The Weather Channel
A hurricane warning was issued as Tropical Storm Barbara approached southeastern Mexico on Wednesday.
Pacific Tropical Storm Barbara strengthened on Wednesday as it bore down on southern Mexico, prompting the government to issue a hurricane warning for coastal areas near Salina Cruz.
Just before 6:30 a.m. ET on Wednesday, the storm was producing sustained 65 mph winds as it churned slowly northeastward through the Gulf of Tehuantepec, according to the U.S. National Hurricane Center in Miami.
The storm, about 85 miles south of the shore, was gathering strength as it lumbered northeastward at 6 mph, according to the hurricane center.
A hurricane watch was also in effect from Puerto Angel in the north to Barra de Tonala in the south.
The center of the storm was expected to strike just east of Salina Cruz, the third-largest city in Oaxaca state, on Wednesday afternoon.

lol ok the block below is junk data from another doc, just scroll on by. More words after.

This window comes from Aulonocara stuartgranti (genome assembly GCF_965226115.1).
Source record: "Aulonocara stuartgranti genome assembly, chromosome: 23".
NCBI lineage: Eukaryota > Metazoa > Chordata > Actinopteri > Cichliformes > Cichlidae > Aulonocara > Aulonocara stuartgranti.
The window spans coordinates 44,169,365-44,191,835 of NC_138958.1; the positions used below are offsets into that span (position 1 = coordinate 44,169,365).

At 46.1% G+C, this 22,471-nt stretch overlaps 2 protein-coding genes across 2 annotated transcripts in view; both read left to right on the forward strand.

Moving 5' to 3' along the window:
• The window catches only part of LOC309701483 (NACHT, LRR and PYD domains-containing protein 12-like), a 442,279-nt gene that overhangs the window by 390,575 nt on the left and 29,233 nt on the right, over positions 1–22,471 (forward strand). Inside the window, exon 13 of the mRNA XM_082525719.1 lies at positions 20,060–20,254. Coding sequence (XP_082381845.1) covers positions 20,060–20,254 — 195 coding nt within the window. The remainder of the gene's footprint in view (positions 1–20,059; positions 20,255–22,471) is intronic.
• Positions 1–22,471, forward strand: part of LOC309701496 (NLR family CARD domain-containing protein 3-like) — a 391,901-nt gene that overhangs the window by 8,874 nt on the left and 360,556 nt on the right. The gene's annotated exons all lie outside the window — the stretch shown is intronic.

Sustained winds of potentially reaching hurricane force -- 74 mph and above -- with gusts of up to 85 mph were forecast.
The storm’s current track would carry it across the Isthmus of Tehuantepec, where it was expected to diminish significantly before reaching the Gulf of Mexico, the hurricane center said.
Its path was well southeast of the region’s largest cities, including Mexico City, though it had potential to bring heavy rains and gusty winds to the large port city of Coatzacoalcos in Veracruz state as it neared the Gulf of Mexico, according to forecast maps.